Part 3 of my series on American Higher Education. (Part 1 is here.) (Part 2 is here.)
For those of you who are new to these postings, I include the brief recap below.
From CBS Money Watch –
A new study suggests more than one third of parents aren’t necessarily getting a great return on their investment in their kids’ college education. Two college professors tracked more than 2,300 college students at 24 colleges and universities from their freshman year in 2005 through senior year, testing them along the way to gauge their critical and analytical thinking. According to the authors of a new book based on the study, Academically Adrift: Limited Learning on College Campuses, 36 percent of college students did not learn much in the way of those cognitive skills.
But at least that was an improvement over the learning curve through sophomore year: In the first two years of school, 45 percent of college students had no significant improvement in critical thinking, complex reasoning, and writing.
Part 3 –
We live in a time where thinking “from the gut” is popular. Where the President of the United States (President Bush) can brag about his low grades and get laughs rather than looks of disapproval. This is a country where a likely presidential candidate’s favored means of communicating with her followers are twitter postings seldom more than one sentence long. Does this encourage students to believe that there success is based on the skills acquired in college? Or does it clearly indicate to them that success is based on personality and a fast quip?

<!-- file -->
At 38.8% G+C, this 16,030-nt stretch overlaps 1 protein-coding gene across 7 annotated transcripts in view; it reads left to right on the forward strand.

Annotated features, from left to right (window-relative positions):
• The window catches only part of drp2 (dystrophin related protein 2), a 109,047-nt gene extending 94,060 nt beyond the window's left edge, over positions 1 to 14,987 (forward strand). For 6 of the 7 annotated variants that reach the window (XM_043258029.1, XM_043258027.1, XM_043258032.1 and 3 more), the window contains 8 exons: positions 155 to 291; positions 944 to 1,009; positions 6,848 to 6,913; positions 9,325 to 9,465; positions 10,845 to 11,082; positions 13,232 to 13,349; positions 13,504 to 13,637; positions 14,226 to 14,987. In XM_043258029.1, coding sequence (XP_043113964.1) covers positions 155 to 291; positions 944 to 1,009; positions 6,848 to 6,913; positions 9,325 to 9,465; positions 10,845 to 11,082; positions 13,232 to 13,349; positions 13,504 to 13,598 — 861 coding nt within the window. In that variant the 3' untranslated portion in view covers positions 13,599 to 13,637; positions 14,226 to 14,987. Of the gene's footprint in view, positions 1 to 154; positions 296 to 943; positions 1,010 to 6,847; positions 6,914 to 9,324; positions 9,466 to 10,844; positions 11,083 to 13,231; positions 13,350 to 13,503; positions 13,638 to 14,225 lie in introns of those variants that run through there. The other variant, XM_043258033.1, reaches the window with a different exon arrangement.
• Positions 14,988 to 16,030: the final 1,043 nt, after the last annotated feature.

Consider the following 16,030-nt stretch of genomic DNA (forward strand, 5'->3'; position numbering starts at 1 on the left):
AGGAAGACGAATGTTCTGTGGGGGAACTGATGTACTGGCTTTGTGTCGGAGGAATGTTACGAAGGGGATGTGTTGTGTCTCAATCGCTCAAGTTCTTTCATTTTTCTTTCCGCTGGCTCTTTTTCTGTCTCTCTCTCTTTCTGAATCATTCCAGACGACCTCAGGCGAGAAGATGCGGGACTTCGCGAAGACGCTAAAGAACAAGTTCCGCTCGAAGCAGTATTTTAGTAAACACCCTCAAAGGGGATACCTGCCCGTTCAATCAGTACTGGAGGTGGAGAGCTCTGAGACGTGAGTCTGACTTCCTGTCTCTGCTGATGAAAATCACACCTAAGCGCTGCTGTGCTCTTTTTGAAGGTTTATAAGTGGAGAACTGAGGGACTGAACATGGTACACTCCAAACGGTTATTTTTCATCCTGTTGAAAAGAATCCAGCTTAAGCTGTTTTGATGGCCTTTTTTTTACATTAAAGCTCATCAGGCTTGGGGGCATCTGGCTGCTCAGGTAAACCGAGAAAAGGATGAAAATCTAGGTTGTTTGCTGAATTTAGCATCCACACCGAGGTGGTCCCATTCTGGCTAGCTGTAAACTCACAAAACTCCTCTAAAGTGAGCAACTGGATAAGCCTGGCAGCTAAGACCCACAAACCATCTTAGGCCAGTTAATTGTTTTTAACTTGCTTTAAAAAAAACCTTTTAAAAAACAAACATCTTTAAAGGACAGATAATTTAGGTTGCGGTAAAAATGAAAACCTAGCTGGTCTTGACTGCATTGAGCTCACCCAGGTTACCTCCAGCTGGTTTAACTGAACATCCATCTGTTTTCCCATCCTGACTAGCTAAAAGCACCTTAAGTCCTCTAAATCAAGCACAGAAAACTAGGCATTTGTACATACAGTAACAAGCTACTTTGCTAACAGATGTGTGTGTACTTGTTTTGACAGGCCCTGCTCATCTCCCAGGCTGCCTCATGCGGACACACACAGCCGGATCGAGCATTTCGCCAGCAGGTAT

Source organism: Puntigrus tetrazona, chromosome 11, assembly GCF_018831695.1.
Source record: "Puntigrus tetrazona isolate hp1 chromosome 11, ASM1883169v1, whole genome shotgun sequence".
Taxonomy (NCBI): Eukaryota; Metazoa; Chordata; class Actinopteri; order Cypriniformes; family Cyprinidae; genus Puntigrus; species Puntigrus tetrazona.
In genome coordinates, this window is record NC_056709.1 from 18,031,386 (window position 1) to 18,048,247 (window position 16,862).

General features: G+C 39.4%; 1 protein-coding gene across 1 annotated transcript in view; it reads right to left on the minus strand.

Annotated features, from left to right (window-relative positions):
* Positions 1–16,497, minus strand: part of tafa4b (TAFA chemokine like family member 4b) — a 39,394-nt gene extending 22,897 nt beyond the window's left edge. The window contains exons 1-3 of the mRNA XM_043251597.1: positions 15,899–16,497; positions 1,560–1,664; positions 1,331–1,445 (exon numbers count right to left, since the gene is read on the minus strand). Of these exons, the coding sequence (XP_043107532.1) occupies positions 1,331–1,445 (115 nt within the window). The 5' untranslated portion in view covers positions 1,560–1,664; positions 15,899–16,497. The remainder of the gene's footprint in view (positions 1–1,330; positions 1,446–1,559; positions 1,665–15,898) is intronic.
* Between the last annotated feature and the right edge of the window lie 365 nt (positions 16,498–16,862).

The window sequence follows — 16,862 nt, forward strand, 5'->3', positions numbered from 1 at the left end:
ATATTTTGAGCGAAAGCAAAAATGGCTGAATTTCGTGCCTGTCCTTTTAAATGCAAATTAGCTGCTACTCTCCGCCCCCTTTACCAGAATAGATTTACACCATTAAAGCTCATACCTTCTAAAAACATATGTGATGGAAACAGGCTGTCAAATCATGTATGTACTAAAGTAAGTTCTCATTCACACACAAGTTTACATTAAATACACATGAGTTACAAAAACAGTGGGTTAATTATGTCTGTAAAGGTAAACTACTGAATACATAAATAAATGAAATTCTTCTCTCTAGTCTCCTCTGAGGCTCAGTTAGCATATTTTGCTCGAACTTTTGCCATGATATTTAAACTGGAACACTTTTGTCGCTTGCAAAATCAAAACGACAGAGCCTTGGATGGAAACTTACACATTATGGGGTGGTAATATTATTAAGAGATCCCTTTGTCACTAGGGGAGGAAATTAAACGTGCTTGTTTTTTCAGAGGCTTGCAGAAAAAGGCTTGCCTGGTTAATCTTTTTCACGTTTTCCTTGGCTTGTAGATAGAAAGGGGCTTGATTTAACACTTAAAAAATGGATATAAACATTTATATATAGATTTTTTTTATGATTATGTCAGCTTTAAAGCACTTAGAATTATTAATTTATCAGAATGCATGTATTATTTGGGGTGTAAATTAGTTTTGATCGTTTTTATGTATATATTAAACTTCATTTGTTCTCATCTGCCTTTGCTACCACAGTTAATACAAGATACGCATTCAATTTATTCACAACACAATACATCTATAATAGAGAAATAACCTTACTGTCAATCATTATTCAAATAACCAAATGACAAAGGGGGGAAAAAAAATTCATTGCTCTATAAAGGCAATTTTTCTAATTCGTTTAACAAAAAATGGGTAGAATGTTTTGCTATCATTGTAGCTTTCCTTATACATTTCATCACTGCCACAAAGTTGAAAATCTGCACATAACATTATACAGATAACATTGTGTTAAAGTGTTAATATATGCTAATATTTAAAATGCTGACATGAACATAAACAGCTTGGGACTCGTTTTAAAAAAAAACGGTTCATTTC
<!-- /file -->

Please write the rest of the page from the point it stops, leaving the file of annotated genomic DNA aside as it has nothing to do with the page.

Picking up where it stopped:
There is no more obvious place to find the American contempt for education than the field of science. We live in an era where the government has been censoring scientific data and findings from public web sites and official documents. What’s the message here? If you are learned and you say the wrong things, your writings disappear. What message does that sent to young people entering college? Don’t disagree. Don’t think.
If you want to be on the front lines of the culture wars, indicate a belief in global warming or evolution. One of the most disgusting public spectacles I have to endure is some person telling another “Look at all the global warming.” whenever it gets cold. If there is anything more indicative of sloppy mindless thinking, there it is. By the time, you can feel global warming in the temperate zones, most of human life has perished. If the most plebian mundane mindless joke preempts years of careful research, does that inspire students to rigorous study?
But the business world wants critical thinkers, don’t they?
Don’t be silly. They want people with a “practical” education. That means business school. Business schools have several functions as far as the business world is concerned. The first is an education in the philosophical doctrines friendly to business operations and profit. The second is what is acceptable and unacceptable behavior in the world of financial endeavor. The third is critical thinking into carefully designated zones: markets, government regulations, banking practices etc.